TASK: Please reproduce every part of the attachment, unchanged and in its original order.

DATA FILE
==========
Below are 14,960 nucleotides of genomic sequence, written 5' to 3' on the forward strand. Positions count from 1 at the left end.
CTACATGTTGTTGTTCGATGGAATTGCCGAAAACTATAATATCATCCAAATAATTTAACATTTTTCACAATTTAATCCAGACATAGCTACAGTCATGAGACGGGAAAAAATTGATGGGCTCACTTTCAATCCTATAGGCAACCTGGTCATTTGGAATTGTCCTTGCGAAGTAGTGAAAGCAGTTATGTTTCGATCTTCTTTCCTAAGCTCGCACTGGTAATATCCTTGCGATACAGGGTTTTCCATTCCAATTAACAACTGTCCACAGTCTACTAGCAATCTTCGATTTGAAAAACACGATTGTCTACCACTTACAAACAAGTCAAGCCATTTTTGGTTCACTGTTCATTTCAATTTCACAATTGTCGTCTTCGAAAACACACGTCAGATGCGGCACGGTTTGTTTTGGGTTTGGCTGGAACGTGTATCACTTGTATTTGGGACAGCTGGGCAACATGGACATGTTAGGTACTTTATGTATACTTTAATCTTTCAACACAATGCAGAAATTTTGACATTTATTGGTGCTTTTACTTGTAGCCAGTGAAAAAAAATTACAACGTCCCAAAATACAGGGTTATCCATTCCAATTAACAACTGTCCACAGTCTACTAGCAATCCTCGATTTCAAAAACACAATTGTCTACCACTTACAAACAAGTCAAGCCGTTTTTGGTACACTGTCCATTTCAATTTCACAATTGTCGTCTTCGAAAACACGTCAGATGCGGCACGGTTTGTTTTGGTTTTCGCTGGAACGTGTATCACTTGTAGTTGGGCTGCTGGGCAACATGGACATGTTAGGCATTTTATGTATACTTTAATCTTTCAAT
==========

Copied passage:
Below are 14,960 nucleotides of genomic sequence, written 5' to 3' on the forward strand. Positions count from 1 at the left end.
CTACATGTTGTTGTTCGATGGAATTGCCGAAAACTATAATATCATCCAAATAATTTAACATTTTTCACAATTTAATCCAGACATAGCTACAGTCATGAGACGGGAAAAAATTGATGGGCTCACTTTCAATCCTATAGGCAACCTGGTCATTTGGAATTGTCCTTGCGAAGTAGTGAAAGCAGTTATGTTTCGATCTTCTTTCCTAAGCTCGCACTGGTAATATCCTTGCGATACAGGGTTTTCCATTCCAATTAACAACTGTCCACAGTCTACTAGCAATCTTCGATTTGAAAAACACGATTGTCTACCACTTACAAACAAGTCAAGCCATTTTTGGTTCACTGTTCATTTCAATTTCACAATTGTCGTCTTCGAAAACACACGTCAGATGCGGCACGGTTTGTTTTGGGTTTGGCTGGAACGTGTATCACTTGTATTTGGGACAGCTGGGCAACATGGACATGTTAGGTACTTTATGTATACTTTAATCTTTCAACACAATGCAGAAATTTTGACATTTATTGGTGCTTTTACTTGTAGCCAGTGAAAAAAAATTACAACGTCCCAAAATACAGGGTTATCCATTCCAATTAACAACTGTCCACAGTCTACTAGCAATCCTCGATTTCAAAAACACAATTGTCTACCACTTACAAACAAGTCAAGCCGTTTTTGGTACACTGTCCATTTCAATTTCACAATTGTCGTCTTCGAAAACACGTCAGATGCGGCACGGTTTGTTTTGGTTTTCGCTGGAACGTGTATCACTTGTAGTTGGGCTGCTGGGCAACATGGACATGTTAGGCATTTTATGTATACTTTAATCTTTCAAT